FTP sites function as online file caches and are accessible remotely - usually via Web browsers.
Users who have the required login credentials can upload and download files from them, but other users can also retrieve certain files hosted on such a server if given a specific link that leads to the file (and without needing to provide login credentials).
It is this latter capacity that makes login credentials to FTP servers a prized haul for cyber scammers, as they upload malware and malicious links to the server, then embed direct links to them in spam emails delivered to potential victims.
Access to a FTP server can also be occasionally leveraged by the attackers to compromise connected web services.
"The victim companies hosting exploited FTP sites are spread across the spectrum – from small companies and individual accounts with ISPs to major multi-national corporations," noted the researchers.
"Hackers planted PHP scripts armed with backdoors (shells) and viruses in multiple directories hoping that these directories map to web servers of the victim companies to gain control of the web services. They also uploaded HTML files with seamless re-directs to malicious sites."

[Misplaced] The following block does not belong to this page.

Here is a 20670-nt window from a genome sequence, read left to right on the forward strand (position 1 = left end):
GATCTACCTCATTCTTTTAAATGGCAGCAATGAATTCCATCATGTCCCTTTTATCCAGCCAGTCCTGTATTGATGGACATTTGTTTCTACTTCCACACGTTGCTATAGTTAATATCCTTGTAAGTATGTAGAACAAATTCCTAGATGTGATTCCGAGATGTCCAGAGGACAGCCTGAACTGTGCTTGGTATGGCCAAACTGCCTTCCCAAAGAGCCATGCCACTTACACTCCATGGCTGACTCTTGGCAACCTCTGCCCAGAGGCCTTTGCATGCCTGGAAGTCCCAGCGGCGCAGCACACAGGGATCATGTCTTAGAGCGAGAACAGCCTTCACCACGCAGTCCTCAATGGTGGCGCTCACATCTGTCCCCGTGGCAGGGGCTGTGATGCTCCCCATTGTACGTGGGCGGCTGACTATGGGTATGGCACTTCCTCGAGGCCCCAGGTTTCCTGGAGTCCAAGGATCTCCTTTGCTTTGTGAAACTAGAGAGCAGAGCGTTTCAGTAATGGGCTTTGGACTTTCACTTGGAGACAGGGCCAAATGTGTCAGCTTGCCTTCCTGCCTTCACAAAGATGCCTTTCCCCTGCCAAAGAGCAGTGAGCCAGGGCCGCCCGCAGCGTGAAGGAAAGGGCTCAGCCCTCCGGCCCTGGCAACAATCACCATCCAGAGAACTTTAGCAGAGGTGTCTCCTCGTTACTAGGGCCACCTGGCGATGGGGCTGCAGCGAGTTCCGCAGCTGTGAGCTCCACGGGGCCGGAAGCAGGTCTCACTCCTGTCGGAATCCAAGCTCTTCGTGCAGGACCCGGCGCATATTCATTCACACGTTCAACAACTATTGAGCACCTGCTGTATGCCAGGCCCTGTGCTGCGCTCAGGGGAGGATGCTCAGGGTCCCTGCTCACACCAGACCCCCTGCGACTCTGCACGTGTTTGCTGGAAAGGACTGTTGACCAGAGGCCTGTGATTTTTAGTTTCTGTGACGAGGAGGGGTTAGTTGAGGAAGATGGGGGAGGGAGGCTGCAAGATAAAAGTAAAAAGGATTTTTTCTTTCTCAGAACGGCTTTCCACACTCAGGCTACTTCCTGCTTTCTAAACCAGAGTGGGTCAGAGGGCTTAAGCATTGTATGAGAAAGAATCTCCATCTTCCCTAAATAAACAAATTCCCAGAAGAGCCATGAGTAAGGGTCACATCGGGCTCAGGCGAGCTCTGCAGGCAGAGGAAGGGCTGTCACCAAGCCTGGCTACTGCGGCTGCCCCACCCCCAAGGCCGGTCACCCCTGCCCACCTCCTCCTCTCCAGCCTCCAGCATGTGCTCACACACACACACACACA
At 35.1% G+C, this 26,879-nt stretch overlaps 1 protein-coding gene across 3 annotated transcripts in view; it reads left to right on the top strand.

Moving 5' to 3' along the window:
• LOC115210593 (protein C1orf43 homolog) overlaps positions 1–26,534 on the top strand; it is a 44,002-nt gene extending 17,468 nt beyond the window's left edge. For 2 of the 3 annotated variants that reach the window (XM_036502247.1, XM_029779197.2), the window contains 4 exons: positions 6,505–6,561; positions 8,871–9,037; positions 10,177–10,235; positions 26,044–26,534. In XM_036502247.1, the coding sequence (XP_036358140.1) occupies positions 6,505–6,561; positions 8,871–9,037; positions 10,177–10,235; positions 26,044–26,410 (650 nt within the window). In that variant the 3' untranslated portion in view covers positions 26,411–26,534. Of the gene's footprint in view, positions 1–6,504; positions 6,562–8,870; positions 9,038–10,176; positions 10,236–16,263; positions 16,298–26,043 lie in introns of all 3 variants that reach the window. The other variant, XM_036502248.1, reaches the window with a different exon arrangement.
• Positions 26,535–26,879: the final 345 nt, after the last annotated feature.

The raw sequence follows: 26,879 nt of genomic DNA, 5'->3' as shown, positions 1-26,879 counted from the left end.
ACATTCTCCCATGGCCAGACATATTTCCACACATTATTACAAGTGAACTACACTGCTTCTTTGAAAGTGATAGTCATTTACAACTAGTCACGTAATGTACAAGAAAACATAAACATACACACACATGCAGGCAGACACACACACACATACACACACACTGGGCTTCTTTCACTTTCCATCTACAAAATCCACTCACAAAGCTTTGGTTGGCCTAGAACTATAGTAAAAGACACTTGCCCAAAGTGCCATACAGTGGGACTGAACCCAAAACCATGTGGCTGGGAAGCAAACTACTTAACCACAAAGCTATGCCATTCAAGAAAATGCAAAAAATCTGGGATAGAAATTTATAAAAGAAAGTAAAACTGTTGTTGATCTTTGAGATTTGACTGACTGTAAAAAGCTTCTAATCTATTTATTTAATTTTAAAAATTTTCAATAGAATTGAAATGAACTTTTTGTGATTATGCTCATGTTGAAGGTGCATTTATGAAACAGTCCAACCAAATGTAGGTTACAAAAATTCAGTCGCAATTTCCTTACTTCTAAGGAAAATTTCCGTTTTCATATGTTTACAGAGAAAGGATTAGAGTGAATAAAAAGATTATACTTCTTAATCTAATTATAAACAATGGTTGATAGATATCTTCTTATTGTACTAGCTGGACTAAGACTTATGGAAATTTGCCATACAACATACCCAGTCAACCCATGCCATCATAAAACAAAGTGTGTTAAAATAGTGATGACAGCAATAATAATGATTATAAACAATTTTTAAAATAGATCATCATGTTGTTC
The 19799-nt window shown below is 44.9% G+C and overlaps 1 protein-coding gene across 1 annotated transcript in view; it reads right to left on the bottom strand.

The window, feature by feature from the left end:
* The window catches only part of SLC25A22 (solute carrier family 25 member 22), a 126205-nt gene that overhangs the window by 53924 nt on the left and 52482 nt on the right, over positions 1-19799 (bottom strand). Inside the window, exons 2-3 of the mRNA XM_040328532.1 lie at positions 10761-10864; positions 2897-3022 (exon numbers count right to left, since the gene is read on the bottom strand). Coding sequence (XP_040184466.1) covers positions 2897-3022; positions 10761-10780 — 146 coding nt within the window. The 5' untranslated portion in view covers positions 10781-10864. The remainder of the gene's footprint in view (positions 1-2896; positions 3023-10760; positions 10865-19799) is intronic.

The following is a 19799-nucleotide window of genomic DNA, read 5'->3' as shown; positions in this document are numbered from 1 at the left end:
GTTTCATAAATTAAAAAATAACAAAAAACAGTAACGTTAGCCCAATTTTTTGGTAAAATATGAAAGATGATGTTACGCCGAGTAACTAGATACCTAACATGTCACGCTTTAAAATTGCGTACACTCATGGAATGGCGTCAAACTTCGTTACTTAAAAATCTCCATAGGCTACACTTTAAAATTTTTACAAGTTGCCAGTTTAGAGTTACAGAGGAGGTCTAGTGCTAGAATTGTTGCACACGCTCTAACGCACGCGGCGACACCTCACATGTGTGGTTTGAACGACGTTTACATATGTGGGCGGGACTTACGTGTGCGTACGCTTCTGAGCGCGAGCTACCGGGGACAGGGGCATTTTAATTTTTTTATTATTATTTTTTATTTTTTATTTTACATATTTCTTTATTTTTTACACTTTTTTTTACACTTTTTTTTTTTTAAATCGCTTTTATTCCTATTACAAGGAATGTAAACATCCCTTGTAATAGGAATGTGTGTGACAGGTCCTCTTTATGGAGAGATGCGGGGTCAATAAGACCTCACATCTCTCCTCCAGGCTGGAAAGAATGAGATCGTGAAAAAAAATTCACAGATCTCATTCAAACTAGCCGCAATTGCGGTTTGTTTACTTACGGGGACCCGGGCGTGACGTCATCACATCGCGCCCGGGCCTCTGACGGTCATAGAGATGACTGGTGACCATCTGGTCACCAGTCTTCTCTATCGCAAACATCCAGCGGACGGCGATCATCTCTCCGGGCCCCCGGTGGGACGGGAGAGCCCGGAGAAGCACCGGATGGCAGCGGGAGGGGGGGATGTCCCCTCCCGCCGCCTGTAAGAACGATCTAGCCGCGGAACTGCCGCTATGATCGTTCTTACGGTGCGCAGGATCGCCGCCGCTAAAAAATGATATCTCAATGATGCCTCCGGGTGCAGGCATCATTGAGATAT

Alex Holden, the company's chief information security officer, has shared with Jeremy Kirk that among the compromised file transfer servers are also some that belong to The New York Times and UNICEF. Affected organizations have been notified of the problem and some have already moved to fix it.
It is unknown who stole the FTP credentials, and who is using them, but judging by the complexity of some of the passwords, it's natural to assume that they haven't been guessed, but stolen via information-stealing malware. Also, some sites have default or publicized login credentials, so exploitation of them is easy.